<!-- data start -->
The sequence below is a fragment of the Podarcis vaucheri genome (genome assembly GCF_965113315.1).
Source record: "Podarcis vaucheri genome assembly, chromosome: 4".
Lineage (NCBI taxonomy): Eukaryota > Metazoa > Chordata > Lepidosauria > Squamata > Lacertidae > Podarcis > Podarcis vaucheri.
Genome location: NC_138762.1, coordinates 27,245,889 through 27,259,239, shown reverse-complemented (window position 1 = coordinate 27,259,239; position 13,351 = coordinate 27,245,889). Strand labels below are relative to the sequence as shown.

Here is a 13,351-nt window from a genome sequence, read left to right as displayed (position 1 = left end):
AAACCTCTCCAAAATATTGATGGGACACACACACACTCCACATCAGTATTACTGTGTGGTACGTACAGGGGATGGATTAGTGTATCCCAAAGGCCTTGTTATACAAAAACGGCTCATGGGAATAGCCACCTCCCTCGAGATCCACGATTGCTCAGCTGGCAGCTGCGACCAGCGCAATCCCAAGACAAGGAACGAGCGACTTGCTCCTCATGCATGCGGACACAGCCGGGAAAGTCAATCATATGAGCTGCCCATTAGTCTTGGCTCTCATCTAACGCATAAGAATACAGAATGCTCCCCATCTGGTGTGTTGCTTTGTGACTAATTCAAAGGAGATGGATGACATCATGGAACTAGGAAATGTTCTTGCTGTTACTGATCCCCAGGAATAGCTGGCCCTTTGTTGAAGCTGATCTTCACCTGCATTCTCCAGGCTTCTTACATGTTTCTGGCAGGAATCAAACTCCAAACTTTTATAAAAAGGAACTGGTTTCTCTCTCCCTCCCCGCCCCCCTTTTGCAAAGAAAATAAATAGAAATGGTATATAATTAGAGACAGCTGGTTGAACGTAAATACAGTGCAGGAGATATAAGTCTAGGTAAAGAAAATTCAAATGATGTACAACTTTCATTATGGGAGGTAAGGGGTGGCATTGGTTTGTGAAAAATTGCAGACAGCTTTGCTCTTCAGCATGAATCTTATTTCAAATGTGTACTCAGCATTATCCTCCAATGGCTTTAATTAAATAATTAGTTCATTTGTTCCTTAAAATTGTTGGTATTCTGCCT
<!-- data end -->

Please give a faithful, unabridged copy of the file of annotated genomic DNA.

The sequence below is a fragment of the Podarcis vaucheri genome (genome assembly GCF_965113315.1).
Source record: "Podarcis vaucheri genome assembly, chromosome: 4".
Lineage (NCBI taxonomy): Eukaryota > Metazoa > Chordata > Lepidosauria > Squamata > Lacertidae > Podarcis > Podarcis vaucheri.
Genome location: NC_138762.1, coordinates 27,245,889 through 27,259,239, shown reverse-complemented (window position 1 = coordinate 27,259,239; position 13,351 = coordinate 27,245,889). Strand labels below are relative to the sequence as shown.

Here is a 13,351-nt window from a genome sequence, read left to right as displayed (position 1 = left end):
AAACCTCTCCAAAATATTGATGGGACACACACACACTCCACATCAGTATTACTGTGTGGTACGTACAGGGGATGGATTAGTGTATCCCAAAGGCCTTGTTATACAAAAACGGCTCATGGGAATAGCCACCTCCCTCGAGATCCACGATTGCTCAGCTGGCAGCTGCGACCAGCGCAATCCCAAGACAAGGAACGAGCGACTTGCTCCTCATGCATGCGGACACAGCCGGGAAAGTCAATCATATGAGCTGCCCATTAGTCTTGGCTCTCATCTAACGCATAAGAATACAGAATGCTCCCCATCTGGTGTGTTGCTTTGTGACTAATTCAAAGGAGATGGATGACATCATGGAACTAGGAAATGTTCTTGCTGTTACTGATCCCCAGGAATAGCTGGCCCTTTGTTGAAGCTGATCTTCACCTGCATTCTCCAGGCTTCTTACATGTTTCTGGCAGGAATCAAACTCCAAACTTTTATAAAAAGGAACTGGTTTCTCTCTCCCTCCCCGCCCCCCTTTTGCAAAGAAAATAAATAGAAATGGTATATAATTAGAGACAGCTGGTTGAACGTAAATACAGTGCAGGAGATATAAGTCTAGGTAAAGAAAATTCAAATGATGTACAACTTTCATTATGGGAGGTAAGGGGTGGCATTGGTTTGTGAAAAATTGCAGACAGCTTTGCTCTTCAGCATGAATCTTATTTCAAATGTGTACTCAGCATTATCCTCCAATGGCTTTAATTAAATAATTAGTTCATTTGTTCCTTAAAATTGTTGGTATTCTGCCT